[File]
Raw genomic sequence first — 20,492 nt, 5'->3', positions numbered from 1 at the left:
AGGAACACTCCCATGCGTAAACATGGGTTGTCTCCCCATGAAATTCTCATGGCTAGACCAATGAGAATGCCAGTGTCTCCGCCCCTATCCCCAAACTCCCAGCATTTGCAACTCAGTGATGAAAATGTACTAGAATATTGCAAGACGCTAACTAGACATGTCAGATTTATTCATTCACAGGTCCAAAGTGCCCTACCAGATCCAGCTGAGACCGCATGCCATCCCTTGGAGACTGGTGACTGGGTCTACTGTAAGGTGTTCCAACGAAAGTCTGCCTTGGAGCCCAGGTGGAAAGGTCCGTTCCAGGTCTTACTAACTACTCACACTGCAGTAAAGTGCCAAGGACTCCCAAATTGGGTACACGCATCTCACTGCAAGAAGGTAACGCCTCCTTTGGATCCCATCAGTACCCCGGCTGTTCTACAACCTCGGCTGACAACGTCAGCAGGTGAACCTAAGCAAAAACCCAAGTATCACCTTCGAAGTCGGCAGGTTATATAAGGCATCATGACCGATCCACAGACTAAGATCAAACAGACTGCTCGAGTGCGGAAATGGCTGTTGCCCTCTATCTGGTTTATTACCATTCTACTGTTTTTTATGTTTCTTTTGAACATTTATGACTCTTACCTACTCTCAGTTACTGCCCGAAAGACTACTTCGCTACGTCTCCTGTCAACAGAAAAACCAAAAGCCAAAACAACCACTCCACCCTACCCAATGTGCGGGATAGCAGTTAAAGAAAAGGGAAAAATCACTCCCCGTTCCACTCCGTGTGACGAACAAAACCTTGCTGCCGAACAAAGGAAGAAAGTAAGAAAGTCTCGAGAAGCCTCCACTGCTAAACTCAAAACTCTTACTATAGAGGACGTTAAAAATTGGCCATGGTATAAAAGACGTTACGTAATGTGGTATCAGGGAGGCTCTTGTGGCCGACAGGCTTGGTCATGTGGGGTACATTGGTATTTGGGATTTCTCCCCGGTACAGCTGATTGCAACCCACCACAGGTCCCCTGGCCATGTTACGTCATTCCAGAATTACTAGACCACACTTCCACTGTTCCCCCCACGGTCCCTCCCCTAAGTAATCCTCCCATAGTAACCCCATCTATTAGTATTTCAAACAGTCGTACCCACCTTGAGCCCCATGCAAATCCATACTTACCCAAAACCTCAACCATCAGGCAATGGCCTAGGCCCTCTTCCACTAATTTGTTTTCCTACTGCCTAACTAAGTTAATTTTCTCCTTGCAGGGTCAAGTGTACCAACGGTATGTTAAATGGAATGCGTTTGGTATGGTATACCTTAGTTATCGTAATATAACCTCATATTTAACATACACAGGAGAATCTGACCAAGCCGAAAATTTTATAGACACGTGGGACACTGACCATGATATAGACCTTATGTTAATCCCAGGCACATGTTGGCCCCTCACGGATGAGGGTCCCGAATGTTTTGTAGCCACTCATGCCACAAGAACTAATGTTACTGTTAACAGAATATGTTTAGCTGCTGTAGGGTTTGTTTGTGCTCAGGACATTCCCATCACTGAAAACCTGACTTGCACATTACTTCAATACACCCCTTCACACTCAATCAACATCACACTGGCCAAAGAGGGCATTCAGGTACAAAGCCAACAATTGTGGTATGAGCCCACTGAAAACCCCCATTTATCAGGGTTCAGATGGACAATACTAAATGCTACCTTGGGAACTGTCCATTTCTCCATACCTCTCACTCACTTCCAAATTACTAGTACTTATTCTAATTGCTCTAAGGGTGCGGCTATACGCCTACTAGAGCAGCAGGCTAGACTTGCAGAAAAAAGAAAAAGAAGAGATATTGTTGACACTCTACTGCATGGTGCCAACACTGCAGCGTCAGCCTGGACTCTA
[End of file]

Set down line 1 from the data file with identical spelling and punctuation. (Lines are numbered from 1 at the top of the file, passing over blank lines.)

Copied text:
Raw genomic sequence first — 20,492 nt, 5'->3', positions numbered from 1 at the left: